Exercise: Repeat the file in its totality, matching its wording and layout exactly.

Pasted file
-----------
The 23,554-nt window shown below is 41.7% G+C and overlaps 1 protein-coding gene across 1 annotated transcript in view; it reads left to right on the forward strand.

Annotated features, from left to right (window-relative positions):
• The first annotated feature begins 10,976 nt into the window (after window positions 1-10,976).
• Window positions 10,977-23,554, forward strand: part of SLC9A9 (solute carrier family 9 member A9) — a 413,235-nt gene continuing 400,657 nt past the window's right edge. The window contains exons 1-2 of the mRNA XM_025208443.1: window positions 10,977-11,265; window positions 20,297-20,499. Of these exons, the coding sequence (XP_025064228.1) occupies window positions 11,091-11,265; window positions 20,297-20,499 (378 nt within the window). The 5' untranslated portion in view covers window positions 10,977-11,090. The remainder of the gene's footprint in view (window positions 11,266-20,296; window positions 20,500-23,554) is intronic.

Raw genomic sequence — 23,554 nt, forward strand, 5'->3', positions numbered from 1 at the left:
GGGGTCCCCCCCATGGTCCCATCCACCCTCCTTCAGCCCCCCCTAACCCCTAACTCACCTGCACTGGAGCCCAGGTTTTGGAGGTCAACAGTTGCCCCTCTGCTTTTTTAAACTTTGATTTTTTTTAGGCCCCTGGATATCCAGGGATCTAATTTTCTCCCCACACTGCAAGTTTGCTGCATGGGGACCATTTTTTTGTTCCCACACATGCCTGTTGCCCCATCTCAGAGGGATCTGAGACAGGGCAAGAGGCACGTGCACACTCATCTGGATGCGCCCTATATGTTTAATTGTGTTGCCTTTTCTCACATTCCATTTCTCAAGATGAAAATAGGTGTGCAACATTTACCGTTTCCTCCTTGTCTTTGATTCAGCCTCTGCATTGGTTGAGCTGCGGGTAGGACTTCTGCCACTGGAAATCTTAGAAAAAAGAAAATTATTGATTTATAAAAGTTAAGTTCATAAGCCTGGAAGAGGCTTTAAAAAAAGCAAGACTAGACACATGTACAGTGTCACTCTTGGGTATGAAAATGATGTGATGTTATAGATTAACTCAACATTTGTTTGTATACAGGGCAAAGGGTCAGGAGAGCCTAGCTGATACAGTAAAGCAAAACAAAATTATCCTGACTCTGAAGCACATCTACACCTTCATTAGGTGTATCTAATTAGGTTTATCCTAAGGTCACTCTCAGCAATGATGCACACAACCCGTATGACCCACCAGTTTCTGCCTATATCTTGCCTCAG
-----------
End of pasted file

The 23,554-nt window shown below is 41.7% G+C and overlaps 1 protein-coding gene across 1 annotated transcript in view; it reads left to right on the forward strand.

Annotated features, from left to right (window-relative positions):
• The first annotated feature begins 10,976 nt into the window (after window positions 1-10,976).
• Window positions 10,977-23,554, forward strand: part of SLC9A9 (solute carrier family 9 member A9) — a 413,235-nt gene continuing 400,657 nt past the window's right edge. The window contains exons 1-2 of the mRNA XM_025208443.1: window positions 10,977-11,265; window positions 20,297-20,499. Of these exons, the coding sequence (XP_025064228.1) occupies window positions 11,091-11,265; window positions 20,297-20,499 (378 nt within the window). The 5' untranslated portion in view covers window positions 10,977-11,090. The remainder of the gene's footprint in view (window positions 11,266-20,296; window positions 20,500-23,554) is intronic.

Raw genomic sequence — 23,554 nt, forward strand, 5'->3', positions numbered from 1 at the left:
GGGGTCCCCCCCATGGTCCCATCCACCCTCCTTCAGCCCCCCCTAACCCCTAACTCACCTGCACTGGAGCCCAGGTTTTGGAGGTCAACAGTTGCCCCTCTGCTTTTTTAAACTTTGATTTTTTTTAGGCCCCTGGATATCCAGGGATCTAATTTTCTCCCCACACTGCAAGTTTGCTGCATGGGGACCATTTTTTTGTTCCCACACATGCCTGTTGCCCCATCTCAGAGGGATCTGAGACAGGGCAAGAGGCACGTGCACACTCATCTGGATGCGCCCTATATGTTTAATTGTGTTGCCTTTTCTCACATTCCATTTCTCAAGATGAAAATAGGTGTGCAACATTTACCGTTTCCTCCTTGTCTTTGATTCAGCCTCTGCATTGGTTGAGCTGCGGGTAGGACTTCTGCCACTGGAAATCTTAGAAAAAAGAAAATTATTGATTTATAAAAGTTAAGTTCATAAGCCTGGAAGAGGCTTTAAAAAAAGCAAGACTAGACACATGTACAGTGTCACTCTTGGGTATGAAAATGATGTGATGTTATAGATTAACTCAACATTTGTTTGTATACAGGGCAAAGGGTCAGGAGAGCCTAGCTGATACAGTAAAGCAAAACAAAATTATCCTGACTCTGAAGCACATCTACACCTTCATTAGGTGTATCTAATTAGGTTTATCCTAAGGTCACTCTCAGCAATGATGCACACAACCCGTATGACCCACCAGTTTCTGCCTATATCTTGCCTCAG